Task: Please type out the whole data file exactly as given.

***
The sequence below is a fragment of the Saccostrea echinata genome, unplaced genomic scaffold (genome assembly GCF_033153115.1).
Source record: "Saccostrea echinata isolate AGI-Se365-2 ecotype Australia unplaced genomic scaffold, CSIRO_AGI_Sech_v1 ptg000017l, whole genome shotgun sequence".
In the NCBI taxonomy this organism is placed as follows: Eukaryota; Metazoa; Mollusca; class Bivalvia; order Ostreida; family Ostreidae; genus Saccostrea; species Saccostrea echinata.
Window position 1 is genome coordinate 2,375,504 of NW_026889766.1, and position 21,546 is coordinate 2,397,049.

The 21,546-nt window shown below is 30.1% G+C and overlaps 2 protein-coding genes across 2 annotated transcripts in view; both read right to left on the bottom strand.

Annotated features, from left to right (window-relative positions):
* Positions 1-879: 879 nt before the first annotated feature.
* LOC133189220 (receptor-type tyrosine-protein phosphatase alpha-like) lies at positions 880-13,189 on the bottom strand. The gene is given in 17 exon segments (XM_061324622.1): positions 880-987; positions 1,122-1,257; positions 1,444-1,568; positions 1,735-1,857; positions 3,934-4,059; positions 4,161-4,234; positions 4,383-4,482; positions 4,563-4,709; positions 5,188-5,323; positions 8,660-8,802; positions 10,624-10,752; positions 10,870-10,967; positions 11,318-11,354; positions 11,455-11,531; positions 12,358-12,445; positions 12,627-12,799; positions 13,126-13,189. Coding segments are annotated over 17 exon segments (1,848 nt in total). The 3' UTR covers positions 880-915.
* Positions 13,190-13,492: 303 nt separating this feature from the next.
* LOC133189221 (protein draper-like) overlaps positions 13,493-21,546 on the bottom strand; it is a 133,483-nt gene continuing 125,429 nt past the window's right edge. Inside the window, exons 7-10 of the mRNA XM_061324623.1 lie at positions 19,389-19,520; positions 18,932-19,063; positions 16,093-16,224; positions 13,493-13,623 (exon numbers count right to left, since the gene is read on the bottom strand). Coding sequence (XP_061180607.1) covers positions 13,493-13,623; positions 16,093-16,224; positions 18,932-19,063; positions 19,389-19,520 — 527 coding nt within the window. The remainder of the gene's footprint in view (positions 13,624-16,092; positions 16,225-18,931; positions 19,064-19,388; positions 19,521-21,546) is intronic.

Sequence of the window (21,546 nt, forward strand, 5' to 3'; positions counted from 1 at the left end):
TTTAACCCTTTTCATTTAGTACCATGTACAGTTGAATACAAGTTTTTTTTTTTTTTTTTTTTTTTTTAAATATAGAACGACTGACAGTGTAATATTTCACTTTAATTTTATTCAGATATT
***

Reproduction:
The sequence below is a fragment of the Saccostrea echinata genome, unplaced genomic scaffold (genome assembly GCF_033153115.1).
Source record: "Saccostrea echinata isolate AGI-Se365-2 ecotype Australia unplaced genomic scaffold, CSIRO_AGI_Sech_v1 ptg000017l, whole genome shotgun sequence".
In the NCBI taxonomy this organism is placed as follows: Eukaryota; Metazoa; Mollusca; class Bivalvia; order Ostreida; family Ostreidae; genus Saccostrea; species Saccostrea echinata.
Window position 1 is genome coordinate 2,375,504 of NW_026889766.1, and position 21,546 is coordinate 2,397,049.

The 21,546-nt window shown below is 30.1% G+C and overlaps 2 protein-coding genes across 2 annotated transcripts in view; both read right to left on the bottom strand.

Annotated features, from left to right (window-relative positions):
* Positions 1-879: 879 nt before the first annotated feature.
* LOC133189220 (receptor-type tyrosine-protein phosphatase alpha-like) lies at positions 880-13,189 on the bottom strand. The gene is given in 17 exon segments (XM_061324622.1): positions 880-987; positions 1,122-1,257; positions 1,444-1,568; positions 1,735-1,857; positions 3,934-4,059; positions 4,161-4,234; positions 4,383-4,482; positions 4,563-4,709; positions 5,188-5,323; positions 8,660-8,802; positions 10,624-10,752; positions 10,870-10,967; positions 11,318-11,354; positions 11,455-11,531; positions 12,358-12,445; positions 12,627-12,799; positions 13,126-13,189. Coding segments are annotated over 17 exon segments (1,848 nt in total). The 3' UTR covers positions 880-915.
* Positions 13,190-13,492: 303 nt separating this feature from the next.
* LOC133189221 (protein draper-like) overlaps positions 13,493-21,546 on the bottom strand; it is a 133,483-nt gene continuing 125,429 nt past the window's right edge. Inside the window, exons 7-10 of the mRNA XM_061324623.1 lie at positions 19,389-19,520; positions 18,932-19,063; positions 16,093-16,224; positions 13,493-13,623 (exon numbers count right to left, since the gene is read on the bottom strand). Coding sequence (XP_061180607.1) covers positions 13,493-13,623; positions 16,093-16,224; positions 18,932-19,063; positions 19,389-19,520 — 527 coding nt within the window. The remainder of the gene's footprint in view (positions 13,624-16,092; positions 16,225-18,931; positions 19,064-19,388; positions 19,521-21,546) is intronic.

Sequence of the window (21,546 nt, forward strand, 5' to 3'; positions counted from 1 at the left end):
TTTAACCCTTTTCATTTAGTACCATGTACAGTTGAATACAAGTTTTTTTTTTTTTTTTTTTTTTTTTAAATATAGAACGACTGACAGTGTAATATTTCACTTTAATTTTATTCAGATATT